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October 5, 2010

Anyone can write

published in STC Intercom, September/October 2010

“Anyone can write.” How many times have you heard that tired cliché? And how did it ascend to a cliché? It’s pretty clear to me that most people are terrible writers. When someone says, “Anyone can write,” they actually mean, “Our writing standards are so low that anyone can meet them.”

In other words, high-quality writing is not needed or valued. “Anyone can write” should really be “Anyone can write well enough for what we need.”

How can you succeed professionally in a world where your primary job skill is not valued? One approach is to challenge the assumption that anyone can write, usually by ripping bad writing to shreds with a lovely red pen. This sometimes works, but more often, it makes everyone defensive.

In today’s world, anyone can write and publish on an equal footing with technical communicators. In fact, someone who uses your organization’s products and blogs about them can easily acquire a bigger audience than the official technical documentation. Evangelizing for writing excellence and therefore content creation as the private domain of trained professionals is probably not going to work.

Instead of arguing that others are not worthy/can’t write/always forget to spell-check, technical communicators need to focus on bringing value to their organizations. This requires a reassessment of the technical communication responsibilities from the top down; that is, strategically. Most technical communicators are accustomed to thinking tactically.

The Tactical Approach

The tactical, or short-term, approach follows these steps: A new product is developed within your organization. You take a look at the product and determine it has 100 different functions. You divide up those functions into topics, write the topics, assemble into help and/or books, maybe create context-sensitive help, and ship. Perhaps you campaign to get more time or more writers because there’s too much to do.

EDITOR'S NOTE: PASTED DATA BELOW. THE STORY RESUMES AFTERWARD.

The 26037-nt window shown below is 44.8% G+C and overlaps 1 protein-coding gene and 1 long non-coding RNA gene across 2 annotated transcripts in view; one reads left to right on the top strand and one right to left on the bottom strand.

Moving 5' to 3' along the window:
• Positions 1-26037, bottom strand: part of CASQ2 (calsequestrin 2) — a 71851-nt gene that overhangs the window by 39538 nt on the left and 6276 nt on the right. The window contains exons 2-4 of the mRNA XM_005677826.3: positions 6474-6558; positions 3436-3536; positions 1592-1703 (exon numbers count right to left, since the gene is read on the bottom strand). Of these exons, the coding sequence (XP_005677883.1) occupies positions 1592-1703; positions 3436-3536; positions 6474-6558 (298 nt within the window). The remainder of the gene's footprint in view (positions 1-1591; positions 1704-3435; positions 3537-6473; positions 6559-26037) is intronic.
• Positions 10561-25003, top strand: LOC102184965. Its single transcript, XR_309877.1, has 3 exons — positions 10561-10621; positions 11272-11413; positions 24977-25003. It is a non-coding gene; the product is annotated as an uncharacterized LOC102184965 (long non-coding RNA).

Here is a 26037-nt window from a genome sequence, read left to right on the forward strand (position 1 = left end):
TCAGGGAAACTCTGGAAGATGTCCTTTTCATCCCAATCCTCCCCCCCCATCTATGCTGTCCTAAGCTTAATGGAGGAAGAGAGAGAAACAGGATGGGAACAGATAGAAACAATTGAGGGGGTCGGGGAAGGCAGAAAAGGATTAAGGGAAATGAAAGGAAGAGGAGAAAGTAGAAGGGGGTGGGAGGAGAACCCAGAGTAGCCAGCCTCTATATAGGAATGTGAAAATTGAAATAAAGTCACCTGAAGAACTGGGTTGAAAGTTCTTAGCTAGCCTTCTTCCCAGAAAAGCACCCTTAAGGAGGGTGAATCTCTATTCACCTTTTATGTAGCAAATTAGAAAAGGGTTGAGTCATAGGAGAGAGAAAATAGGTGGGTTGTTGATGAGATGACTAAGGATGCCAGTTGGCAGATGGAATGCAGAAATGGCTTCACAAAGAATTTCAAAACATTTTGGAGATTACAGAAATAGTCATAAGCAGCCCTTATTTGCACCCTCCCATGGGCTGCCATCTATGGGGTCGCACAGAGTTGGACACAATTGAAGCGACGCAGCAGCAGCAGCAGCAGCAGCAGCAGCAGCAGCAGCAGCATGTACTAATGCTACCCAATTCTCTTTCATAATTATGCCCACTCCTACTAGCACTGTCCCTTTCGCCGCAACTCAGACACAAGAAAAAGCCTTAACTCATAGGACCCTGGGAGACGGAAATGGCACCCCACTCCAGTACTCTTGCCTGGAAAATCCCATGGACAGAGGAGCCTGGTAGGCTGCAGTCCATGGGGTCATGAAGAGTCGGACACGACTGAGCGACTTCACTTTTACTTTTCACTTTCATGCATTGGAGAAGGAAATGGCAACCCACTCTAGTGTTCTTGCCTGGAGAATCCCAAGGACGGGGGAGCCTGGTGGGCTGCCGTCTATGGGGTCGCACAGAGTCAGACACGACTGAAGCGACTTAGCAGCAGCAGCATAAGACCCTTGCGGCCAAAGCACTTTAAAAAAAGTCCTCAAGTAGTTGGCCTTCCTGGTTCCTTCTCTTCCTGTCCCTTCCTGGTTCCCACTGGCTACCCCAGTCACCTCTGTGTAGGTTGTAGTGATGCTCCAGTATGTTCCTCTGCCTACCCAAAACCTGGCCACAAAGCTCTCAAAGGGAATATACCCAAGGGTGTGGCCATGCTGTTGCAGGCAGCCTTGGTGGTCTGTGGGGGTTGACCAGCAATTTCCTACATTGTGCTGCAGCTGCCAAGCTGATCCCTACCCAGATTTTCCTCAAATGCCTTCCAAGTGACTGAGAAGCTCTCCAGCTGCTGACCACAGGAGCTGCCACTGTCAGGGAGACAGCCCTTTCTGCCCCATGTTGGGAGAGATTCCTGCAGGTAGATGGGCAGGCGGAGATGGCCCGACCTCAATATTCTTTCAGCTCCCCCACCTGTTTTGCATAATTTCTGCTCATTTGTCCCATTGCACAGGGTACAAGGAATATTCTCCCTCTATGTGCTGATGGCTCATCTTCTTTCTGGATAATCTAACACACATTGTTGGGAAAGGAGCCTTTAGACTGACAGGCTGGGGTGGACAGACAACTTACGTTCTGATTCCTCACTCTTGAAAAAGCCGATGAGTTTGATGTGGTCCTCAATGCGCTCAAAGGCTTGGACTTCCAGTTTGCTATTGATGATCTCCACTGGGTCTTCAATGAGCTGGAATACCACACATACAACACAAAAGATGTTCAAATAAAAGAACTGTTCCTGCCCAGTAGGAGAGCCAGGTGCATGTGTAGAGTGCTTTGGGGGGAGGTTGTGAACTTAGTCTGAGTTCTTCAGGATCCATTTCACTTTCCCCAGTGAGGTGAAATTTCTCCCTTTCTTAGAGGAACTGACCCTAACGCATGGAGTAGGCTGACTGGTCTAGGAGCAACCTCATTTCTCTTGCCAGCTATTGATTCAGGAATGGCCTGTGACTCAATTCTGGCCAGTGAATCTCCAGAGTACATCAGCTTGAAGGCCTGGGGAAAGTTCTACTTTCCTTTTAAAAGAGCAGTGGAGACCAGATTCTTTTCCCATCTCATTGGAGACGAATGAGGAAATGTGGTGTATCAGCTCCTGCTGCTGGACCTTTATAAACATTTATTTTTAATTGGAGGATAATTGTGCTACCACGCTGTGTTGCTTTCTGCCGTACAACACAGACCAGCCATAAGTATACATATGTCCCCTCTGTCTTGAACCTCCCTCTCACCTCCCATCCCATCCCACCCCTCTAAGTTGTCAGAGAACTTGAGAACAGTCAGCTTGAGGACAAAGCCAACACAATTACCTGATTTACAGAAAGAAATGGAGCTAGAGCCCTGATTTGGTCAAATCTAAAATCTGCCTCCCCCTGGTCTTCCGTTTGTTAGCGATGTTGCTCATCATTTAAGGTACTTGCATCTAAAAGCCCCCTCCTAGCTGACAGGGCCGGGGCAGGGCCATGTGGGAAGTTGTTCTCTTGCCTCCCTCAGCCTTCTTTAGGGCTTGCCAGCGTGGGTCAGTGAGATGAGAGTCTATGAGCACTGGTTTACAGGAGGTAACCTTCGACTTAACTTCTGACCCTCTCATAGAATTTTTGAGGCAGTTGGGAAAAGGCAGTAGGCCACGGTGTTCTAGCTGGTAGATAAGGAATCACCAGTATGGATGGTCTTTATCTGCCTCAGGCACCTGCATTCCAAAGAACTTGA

The Strategic Approach

The strategic approach is to let go of the technical communicator as the only—or even best—source of information. Consider where your limited time is best spent. Perhaps it is to provide a roadmap for a complex installation process? Maybe you should focus on explaining the various product modes that seem to be a source of confusion. How about a video for a specific area? In addition to writing content, however, the technical communicator needs to develop a content plan that takes into account the other source of content—the user community. This plan needs to include items such as the following:

  • Will there be user-editable content (typically a wiki)? If so, what information will be in the wiki initially? Will there be article stubs? Will there be content? Will articles be edited? Approved? Promoted?
  • Where can users discuss the product (typically a forum)? How will the forum be organized? What categories are needed? What sort of rights will users have in the forums? Who will moderate the forums? What will be the forum policies?
  • Will you provide a platform for users to comment on your content? For example, will you allow comments on your topics? Will there be an email feedback form? Will comments be published immediately or moderated? Who will moderate? What will be the policy be? How quickly will you incorporate user comments and send out updates?
  • Don’t overlook others within your organization who produce content. Do the software developers provide some documentation? Does the marketing communications team create a review guide? Use these sources as much as possible.

In short, you need a plan to address user-generated content in addition to a plan to create your own content.

If you work with your user community, you can end up with better technical communication than you can working by yourself or with a limited team of professionals. Your content will be better written than the users’ content, but theirs is probably good enough. And you have now positioned yourself as the person who understands how to get content done, even when you don’t have enough resources.